FromSoftware and George R. R. Martin’s much-anticipated action-RPG collaboration resonated well with both critics and fans alike. Not only did it help to refine and evolve the Souls-like formula, but it also arguably re-wrote the open-world rulebook to boot. Yes, it’s time to call a spade a spade: Elden Ring is a modern masterpiece, and a confident example of what FromSoft can deliver when they’re at the top of their game, firing on all cylinders.
But what if you’re nearing the end of your quest and you’re on the lookout for more Elden Ring-like experiences? Worry not, as we’ve got you covered. Here are the best games you can play right now that are like Elden Ring. Read on, Tarnished!
If you’re on the hunt for a more accessible Souls-like experience, then 2020’s Mortal Shell fits the bill nicely.
Indeed, developer Cold Symmetry balances the sub-genre’s signature hardcore difficulty with a myriad of unique mechanics that help to tip the scales of war in the player’s favor.
For instance, Hardening allows your character to turn to stone in the midst of combat, which gives players the chance to tank a hit without taking any damage. Not only does Hardening give you plenty of defensive opportunities during combat, but it also stuns enemies for a short window, and the craggy audio bite sounds super satisfying, too.
Furthermore, the game’s Resolve mechanic is another welcome addition, which allows players to perform special, health-rejuvenating ripostes that are equally devastating as they are invaluable when you’re running on empty HP-wise.
While the US-based studio’s budget-friendly action-RPG may be a nice change of pace to many of the other Souls-likes on this list, it can still absolutely kick your ass if you underestimate it. You’ve been warned!
Star Wars Jedi: Survivor
Respawn’s continuation of Cal Kestis’ planet-hopping 2019 adventure is a terrific Souls-like experience, which sees that galaxy far, far away hyperdrive its way into much more mature, adult-centric territory. This certainly isn’t just a kids’ game, as not only is it as hard as a freshly-mined Kyber crystal, but it can also be pretty gory as you lop limbs off a host of interstellar flora and fauna.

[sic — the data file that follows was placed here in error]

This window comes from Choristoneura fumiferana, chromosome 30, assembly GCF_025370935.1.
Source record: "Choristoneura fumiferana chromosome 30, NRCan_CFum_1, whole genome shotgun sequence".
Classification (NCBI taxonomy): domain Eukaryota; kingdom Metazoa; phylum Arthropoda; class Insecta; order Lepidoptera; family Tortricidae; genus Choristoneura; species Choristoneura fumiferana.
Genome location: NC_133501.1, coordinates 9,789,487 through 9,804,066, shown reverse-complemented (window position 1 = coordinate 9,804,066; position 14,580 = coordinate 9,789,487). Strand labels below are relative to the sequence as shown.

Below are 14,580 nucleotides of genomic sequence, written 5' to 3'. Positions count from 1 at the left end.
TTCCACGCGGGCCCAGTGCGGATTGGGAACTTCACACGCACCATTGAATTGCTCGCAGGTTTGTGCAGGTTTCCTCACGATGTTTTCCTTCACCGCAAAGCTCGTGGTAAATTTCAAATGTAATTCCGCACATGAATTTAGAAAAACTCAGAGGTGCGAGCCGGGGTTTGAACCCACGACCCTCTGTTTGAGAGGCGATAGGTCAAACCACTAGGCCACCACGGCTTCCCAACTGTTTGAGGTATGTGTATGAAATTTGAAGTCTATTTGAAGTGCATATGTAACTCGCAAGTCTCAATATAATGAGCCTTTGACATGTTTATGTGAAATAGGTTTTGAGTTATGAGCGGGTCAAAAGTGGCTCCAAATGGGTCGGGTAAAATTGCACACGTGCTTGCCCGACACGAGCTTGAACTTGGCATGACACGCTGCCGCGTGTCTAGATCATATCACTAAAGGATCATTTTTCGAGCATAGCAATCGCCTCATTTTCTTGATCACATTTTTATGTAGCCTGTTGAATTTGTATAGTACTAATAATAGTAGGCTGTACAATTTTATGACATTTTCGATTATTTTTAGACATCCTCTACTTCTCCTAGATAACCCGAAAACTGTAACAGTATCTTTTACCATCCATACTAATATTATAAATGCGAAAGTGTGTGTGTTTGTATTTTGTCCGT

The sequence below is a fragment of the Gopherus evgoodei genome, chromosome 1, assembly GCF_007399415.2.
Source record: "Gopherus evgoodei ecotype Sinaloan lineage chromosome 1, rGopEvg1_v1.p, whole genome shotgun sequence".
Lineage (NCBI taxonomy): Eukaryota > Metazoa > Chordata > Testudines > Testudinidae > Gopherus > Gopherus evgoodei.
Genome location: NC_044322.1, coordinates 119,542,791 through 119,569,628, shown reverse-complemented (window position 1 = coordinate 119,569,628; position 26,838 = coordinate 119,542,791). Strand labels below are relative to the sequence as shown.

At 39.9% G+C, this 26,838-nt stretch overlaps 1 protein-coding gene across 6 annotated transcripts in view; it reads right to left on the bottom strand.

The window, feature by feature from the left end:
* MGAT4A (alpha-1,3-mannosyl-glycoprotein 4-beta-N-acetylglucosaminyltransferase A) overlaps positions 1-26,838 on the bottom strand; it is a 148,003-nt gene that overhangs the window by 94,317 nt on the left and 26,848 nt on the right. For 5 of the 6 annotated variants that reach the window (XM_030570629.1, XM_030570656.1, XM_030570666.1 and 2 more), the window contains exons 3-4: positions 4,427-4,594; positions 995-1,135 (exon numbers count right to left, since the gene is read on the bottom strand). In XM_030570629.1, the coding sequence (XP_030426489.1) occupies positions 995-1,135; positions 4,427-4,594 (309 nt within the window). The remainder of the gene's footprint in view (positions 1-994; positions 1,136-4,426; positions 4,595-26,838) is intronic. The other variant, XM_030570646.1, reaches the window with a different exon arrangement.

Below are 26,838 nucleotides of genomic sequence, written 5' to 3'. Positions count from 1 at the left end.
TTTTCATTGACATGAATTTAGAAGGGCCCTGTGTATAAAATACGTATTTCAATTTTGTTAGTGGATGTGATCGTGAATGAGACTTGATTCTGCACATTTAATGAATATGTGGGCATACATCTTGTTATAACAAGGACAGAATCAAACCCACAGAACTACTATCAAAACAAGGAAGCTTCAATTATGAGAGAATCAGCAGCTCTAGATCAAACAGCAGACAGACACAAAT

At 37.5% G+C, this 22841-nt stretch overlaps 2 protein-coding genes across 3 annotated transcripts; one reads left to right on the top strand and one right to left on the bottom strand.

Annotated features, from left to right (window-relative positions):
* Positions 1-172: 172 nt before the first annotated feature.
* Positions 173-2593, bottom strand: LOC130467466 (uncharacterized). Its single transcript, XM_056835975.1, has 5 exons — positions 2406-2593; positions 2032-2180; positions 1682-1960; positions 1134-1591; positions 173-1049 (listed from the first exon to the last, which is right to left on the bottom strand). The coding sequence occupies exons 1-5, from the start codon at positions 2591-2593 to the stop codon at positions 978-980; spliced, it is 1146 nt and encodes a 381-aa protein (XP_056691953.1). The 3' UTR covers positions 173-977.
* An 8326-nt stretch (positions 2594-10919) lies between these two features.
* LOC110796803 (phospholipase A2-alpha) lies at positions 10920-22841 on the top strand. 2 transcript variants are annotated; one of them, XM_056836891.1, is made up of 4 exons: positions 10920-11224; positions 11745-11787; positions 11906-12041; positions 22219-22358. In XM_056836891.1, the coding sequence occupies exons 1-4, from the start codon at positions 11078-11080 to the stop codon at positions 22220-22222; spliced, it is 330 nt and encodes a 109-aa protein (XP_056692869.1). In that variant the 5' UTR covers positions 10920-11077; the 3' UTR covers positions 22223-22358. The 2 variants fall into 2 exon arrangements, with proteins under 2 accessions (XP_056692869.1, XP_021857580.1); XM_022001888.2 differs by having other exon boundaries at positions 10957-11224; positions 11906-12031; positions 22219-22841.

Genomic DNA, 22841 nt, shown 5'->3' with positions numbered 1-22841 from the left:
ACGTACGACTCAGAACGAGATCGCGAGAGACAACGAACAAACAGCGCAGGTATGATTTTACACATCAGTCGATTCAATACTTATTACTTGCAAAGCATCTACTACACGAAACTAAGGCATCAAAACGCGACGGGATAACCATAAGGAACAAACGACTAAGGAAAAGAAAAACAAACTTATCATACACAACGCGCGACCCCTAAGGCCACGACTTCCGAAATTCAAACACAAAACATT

Much like Elden Ring, Star Wars Jedi: Survivor features that signature risk/reward gameplay that the sub-genre is so well-known for, though it is arguably one of the more accessible titles on the list. While it may be one of the more accessible titles on this list, one or two of the more challenging bosses will have you throwing your controller in frustration in no time. Whether that’s a recommendation or warning, we’re not sure. But rest assured, your Jedi mettle will undoubtedly be tested.
Salt and Sanctuary
Transplanting the third-person 3D action to a 2D perspective was never going to be an easy task, but somehow developer Ska Studios nailed it, with aplomb.
Case in point: 2016’s Salt and Sanctuary is a meticulously crafted RPG which delivers the characteristic risk/reward gameplay that fans of the genre love so ardently. Much akin to Mortal Shell, Salt and Sanctuary can be a great starting point for newcomers looking for an approachable entry into the world of Souls-likes.
In fact, almost every mechanic has been lifted wholesale from its inspiration – stamina management, stat development, dodging, rolling etc. – along with its recognizably cryptic narrative and bleak tone. Long story short, Salt and Sanctuary is a lot like a dark and gloomy Soulsborne-shaped snow globe that condenses everything that made the genre tick into a tightly-designed, bite-sized package.
The Witcher 3